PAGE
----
ECE 4220 Analog Integrated Circuit Design | ECE | Virginia Tech

Undergraduate PROGRAMS

Course Information


Integrated circuit design in silicon bipolar, MOS (Metal-Oxide-Semiconductor), and BiCMOS (Bipolar Complementary Metal-Oxide-Semiconductor) technologies for communications, sensor, instrumentation, data conversion, and power management applications. Models for active devices in bipolar and MOS technologies; transistor-level amplifiers and output stages (amplifier classifications); transistor-level current mirrors and voltage reference generators, transistor-level operational amplifiers; transistor-level feedback circuits; noise and linearity; layout and simulation of analog integrated circuits with modern VLSI CAD (Very Large Scale Integration-Computer Aided Design) software.

Why take this course?

Analog signals are ubiquitous throughout the physical world. Analog circuits are therefore required to detect, amplify, manipulate, and process such signals. For example, analog circuits are required to interface with sensors/transducers [including microelectromechanical (MEMS) devices], converting physical responses, such as temperature, airflow, vibration, acceleration, stress, into electrical signals, amplifying these signals, and finally digitizing and communicating the resulting information to the electronic world. Analog circuits are required in the low-frequency/baseband sections of wireline and wireless communications transceivers. Analog circuits also form the core of many power management and control systems. Such analog circuits are now overwhelmingly realized as large-scale and very-large-scale integrated circuits, and these ICs increasingly contain both analog and digital functions (i.e. mixed-signal) rapidly approaching system-on-a-chip implementations. Silicon technology has evolved from micro- to nano-scale during the past decade. Accordingly, the integrated circuits and systems based on the silicon processes, CMOS or SiGe BiCMOS, are undoubtedly undergoing a paradigm shift toward a massive system integration by connecting gigantic number of smart objects in the network-oriented system platform. Rapid changing aspects of this technology imposes the need to revise and modify the previous version of this course into the proposed new syllabus. Furthermore, it is critical that ECE students have an opportunity to gain exposure to state-of-the-art analog IC design for communications, sensor, instrumentation, data conversion, and power management applications. It should be noted that skilled analog/mixed-signal IC designers continue to be in high demand in the semiconductor/electronics industries. The proposed course will provide this important exposure for our students. In addition, a key skill-set for IC designers is the ability to employ state-of-the-art computer-aided design (CAD), simulation and modeling tools; exposure to such tools will be a key aspect of the course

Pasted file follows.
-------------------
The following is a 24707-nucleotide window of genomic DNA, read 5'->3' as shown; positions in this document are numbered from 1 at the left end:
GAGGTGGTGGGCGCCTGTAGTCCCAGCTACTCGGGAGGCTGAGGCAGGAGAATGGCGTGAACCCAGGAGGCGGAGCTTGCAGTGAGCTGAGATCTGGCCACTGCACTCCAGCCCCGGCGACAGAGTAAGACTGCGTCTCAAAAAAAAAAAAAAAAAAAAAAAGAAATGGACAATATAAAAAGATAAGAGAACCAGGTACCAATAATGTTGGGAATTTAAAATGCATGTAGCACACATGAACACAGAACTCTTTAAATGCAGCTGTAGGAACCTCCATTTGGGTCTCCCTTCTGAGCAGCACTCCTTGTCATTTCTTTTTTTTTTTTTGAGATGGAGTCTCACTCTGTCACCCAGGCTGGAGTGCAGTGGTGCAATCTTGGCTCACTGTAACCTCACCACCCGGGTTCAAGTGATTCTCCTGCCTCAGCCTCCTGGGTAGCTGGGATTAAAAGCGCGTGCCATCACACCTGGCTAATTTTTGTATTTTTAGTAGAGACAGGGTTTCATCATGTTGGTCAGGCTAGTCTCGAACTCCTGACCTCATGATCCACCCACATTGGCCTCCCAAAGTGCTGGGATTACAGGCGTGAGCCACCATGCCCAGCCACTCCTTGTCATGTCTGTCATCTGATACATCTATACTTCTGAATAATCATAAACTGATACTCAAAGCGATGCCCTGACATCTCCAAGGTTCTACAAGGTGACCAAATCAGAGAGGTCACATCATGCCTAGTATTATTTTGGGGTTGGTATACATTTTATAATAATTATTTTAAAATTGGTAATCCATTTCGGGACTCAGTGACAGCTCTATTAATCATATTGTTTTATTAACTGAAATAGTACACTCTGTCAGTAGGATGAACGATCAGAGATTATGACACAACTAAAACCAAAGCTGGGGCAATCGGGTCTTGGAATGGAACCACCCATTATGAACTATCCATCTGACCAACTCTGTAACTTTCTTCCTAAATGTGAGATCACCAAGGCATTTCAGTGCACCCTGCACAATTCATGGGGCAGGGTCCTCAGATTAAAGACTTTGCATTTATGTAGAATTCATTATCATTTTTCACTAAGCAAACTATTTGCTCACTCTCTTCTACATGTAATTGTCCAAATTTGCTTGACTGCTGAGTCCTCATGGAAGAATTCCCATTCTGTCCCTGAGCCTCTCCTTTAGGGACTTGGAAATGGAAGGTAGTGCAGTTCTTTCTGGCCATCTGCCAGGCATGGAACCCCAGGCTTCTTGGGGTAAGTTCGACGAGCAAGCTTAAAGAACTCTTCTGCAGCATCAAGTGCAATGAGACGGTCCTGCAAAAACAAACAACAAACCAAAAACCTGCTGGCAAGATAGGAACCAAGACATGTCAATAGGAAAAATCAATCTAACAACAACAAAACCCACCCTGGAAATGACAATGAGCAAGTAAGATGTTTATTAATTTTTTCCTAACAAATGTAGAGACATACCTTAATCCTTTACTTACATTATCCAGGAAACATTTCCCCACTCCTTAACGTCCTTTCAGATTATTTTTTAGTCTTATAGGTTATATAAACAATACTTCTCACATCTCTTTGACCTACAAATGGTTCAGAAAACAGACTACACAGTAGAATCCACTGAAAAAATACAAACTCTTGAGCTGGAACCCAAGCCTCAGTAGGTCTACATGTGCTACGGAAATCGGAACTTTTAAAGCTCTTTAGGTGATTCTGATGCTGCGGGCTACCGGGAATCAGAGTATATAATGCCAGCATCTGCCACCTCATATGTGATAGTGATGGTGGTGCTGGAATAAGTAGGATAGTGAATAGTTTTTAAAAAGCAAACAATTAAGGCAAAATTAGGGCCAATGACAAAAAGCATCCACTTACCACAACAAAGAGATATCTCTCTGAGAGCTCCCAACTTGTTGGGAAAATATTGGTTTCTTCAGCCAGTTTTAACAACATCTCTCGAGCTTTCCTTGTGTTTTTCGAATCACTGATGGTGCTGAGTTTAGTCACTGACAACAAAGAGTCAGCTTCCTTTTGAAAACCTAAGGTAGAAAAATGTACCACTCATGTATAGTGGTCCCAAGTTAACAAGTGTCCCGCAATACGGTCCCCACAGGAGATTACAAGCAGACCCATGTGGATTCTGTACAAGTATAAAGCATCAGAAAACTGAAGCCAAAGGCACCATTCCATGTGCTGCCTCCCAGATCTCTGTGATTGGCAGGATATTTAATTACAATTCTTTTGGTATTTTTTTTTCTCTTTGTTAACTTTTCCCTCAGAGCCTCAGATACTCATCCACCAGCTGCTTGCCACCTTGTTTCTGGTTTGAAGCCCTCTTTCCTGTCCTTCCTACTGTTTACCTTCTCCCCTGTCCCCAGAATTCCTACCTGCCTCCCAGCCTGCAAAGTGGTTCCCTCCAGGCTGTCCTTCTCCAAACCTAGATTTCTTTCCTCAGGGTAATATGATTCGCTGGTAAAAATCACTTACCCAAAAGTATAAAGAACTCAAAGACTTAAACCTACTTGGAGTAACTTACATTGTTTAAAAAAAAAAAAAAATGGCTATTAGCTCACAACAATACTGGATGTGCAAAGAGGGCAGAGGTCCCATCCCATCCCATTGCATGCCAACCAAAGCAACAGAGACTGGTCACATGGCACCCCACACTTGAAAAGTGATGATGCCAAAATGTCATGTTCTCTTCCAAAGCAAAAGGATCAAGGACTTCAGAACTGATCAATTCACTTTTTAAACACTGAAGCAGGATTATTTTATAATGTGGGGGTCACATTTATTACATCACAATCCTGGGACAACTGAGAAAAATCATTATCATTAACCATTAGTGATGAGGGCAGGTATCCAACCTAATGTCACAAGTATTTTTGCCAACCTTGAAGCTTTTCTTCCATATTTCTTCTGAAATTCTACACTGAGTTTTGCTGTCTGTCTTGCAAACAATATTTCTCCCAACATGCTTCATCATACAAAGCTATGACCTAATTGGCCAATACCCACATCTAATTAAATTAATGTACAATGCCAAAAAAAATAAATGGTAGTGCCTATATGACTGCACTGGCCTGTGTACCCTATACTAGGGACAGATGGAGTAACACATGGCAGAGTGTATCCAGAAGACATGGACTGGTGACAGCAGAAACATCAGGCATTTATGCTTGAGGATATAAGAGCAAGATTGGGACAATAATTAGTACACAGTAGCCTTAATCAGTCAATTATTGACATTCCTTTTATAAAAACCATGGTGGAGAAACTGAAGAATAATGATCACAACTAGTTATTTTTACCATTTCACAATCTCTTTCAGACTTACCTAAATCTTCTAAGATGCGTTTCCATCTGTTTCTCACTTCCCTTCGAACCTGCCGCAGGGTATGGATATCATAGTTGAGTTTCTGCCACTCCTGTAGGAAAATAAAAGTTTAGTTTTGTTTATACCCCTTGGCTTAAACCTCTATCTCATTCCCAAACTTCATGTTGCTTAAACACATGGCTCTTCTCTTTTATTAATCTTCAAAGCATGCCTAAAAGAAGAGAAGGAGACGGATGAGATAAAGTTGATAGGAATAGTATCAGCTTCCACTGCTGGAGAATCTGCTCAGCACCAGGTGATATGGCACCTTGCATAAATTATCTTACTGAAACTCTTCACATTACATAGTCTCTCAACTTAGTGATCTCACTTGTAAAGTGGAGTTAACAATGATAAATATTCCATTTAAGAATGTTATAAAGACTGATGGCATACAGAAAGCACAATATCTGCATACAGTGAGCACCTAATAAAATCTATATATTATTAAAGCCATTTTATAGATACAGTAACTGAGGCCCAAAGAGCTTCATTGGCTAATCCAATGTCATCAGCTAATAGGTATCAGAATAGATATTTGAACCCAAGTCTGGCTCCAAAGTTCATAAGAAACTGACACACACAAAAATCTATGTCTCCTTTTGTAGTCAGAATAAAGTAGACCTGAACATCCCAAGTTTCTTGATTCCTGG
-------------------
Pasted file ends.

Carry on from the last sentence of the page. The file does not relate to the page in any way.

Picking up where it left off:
Learning Objectives

  • Describe, analyze and/or design:
  • - models for active devices in MOS and bipolar IC technologies, - feedback in system level, - single-ended and differential IC amplifiers, - IC current sources and voltage references, - noise sources and models applicable to ICs, - IC operational amplifiers, - linear regulators as an application circuit of operational amplifier in feedback
  • Design, simulate, lay out, and verify analog IC using a commercial CAD environment
  • Evaluate integrated circuit noise performance

Course Topics


Percentage of Course

Review of models for active devices in MOS and bipolar technologies 5%
Cascade/cascade multistage amplifiers as building blocks 10%
Differential amplifiers and Gilbert cell multipliers 5%
Current mirrors and voltage reference generators 5%
Operational amplifiers (OP-AMPs) 10%
OP-AMPs applications: Comparators and sample-and-hold circuits 10%
Amplifier classification and efficiency 10%
Passive components and analog layout considerations 5%
Feedback principles and feedback amplifiers 10%
Loop gain and stability 10%
Noise sources and noise analysis in integrated circuits 10%
Linearity designs (harmonic distortions) 5%
Analog IC design with CAD tools 5%